National is especially adept at producing teachers. It has credentialed more teachers than any California university for six years in a row. It also is first in the state in granting master's degrees in special education.
While largely out of the mainstream spotlight, National's healthy attendance figures can be attributed to word of mouth, particularly in the education community. Teachers, principals and superintendents all refer potential students to National University.
Another attractive element unique to National University is its tiny class size. The average course consists of 20 students.
"They get great attention," Lee said. "They get almost personal attention from the faculty member. The student loves it. It makes the teaching-learning process much more efficient, much more effective, much more rewarding and satisfying for the teacher and the student."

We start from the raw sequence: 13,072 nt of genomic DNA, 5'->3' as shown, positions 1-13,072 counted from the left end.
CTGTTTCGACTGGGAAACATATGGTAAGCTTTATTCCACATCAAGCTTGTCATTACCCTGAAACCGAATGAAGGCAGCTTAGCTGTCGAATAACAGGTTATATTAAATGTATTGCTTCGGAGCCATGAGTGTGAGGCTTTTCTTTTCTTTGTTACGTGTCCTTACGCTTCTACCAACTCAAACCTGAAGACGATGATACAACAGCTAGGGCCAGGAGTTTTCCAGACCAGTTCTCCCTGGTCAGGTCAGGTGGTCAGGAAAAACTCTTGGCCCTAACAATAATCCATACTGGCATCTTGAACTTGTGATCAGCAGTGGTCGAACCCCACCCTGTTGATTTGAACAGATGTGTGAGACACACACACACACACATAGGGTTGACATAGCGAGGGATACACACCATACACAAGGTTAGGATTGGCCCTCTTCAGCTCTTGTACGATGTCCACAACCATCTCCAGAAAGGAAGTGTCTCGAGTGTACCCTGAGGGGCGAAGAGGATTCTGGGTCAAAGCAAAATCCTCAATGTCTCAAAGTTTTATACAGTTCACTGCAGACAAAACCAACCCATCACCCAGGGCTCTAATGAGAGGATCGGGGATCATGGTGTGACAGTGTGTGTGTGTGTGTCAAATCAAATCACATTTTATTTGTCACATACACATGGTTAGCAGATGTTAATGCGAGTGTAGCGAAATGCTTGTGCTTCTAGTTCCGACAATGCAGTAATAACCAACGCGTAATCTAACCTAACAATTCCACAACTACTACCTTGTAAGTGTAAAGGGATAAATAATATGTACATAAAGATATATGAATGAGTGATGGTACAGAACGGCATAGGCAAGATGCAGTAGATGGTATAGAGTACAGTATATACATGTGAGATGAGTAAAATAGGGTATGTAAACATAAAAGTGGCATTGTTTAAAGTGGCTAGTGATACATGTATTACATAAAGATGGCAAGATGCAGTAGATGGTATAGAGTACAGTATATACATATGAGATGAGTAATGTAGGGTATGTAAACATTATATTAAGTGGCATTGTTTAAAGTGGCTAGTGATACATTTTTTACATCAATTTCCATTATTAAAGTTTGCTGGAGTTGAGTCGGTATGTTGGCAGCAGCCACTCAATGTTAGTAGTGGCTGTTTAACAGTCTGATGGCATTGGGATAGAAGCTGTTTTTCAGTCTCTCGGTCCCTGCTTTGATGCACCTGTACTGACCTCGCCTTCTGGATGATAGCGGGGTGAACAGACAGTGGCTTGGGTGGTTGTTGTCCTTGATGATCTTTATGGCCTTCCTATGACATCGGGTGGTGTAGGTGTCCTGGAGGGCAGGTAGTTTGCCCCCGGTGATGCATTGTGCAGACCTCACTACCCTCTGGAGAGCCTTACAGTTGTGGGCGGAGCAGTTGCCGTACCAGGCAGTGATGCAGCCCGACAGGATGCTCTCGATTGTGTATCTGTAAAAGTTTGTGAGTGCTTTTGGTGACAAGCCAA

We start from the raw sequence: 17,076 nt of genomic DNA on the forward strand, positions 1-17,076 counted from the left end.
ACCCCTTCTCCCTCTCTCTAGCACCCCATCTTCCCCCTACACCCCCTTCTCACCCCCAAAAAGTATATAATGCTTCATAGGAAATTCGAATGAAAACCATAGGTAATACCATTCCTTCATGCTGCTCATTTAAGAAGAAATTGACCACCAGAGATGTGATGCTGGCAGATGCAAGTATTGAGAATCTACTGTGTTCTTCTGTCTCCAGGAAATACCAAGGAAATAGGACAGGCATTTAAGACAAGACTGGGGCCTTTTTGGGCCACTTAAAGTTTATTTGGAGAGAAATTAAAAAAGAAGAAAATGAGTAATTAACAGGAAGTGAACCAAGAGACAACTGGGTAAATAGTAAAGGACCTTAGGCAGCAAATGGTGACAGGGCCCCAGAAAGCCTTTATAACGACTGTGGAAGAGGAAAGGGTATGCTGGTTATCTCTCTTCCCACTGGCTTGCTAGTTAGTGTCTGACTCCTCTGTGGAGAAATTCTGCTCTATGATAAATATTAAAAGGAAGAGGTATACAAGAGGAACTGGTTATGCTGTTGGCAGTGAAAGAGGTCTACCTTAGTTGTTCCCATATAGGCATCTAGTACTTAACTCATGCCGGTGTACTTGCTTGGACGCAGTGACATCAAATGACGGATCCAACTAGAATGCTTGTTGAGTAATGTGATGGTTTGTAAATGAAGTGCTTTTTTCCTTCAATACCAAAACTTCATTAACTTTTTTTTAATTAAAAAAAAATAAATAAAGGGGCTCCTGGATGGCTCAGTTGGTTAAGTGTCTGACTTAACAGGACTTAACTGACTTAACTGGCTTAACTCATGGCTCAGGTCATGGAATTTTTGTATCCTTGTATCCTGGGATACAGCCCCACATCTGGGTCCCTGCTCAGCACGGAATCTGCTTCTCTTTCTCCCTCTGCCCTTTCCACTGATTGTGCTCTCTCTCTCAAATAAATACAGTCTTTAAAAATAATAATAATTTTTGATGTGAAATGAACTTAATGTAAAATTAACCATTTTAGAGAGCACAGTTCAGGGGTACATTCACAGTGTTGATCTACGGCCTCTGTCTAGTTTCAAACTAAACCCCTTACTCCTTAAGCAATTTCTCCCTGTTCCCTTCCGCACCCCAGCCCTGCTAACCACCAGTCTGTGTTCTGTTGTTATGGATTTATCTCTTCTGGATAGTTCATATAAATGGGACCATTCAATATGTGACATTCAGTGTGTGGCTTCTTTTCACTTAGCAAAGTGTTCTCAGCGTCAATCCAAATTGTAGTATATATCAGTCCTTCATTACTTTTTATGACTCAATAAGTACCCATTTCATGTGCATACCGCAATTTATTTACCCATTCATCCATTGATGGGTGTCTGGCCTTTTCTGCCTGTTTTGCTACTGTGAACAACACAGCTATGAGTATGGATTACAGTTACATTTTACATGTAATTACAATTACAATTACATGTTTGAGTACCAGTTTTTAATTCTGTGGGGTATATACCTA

Professors enjoy the more mature, committed student that National draws in, and they like teaching graduate-level courses.
"It's a very different student," Lee said. "A very focused, very dedicated, very disciplined (student), and they have to be able to balance so many things in their life. And that's what truly amazes me. They are truly special and what gives me the passion and the energy to do what I do."
Lee also is inspired by another group of National students: active duty military personnel taking classes online while serving in Iraq and Afghanistan.
"What a huge service that we are able to provide military women and men," he said. "I'm amazed at that."
Lee has been with National University for 18 years, serving as school president until just recently when his duties as chancellor became full time and required more attention. Dana Gibson, a vice president of Southern Methodist University, became National's first female president on July 9.
During his tenure at the helm, Lee helped launch in 2001 the National University System, which consists of six affiliated schools. National plans on acquiring existing institutions to become part of the National University System. Officials are currently looking at several candidates but no acquisition is imminent.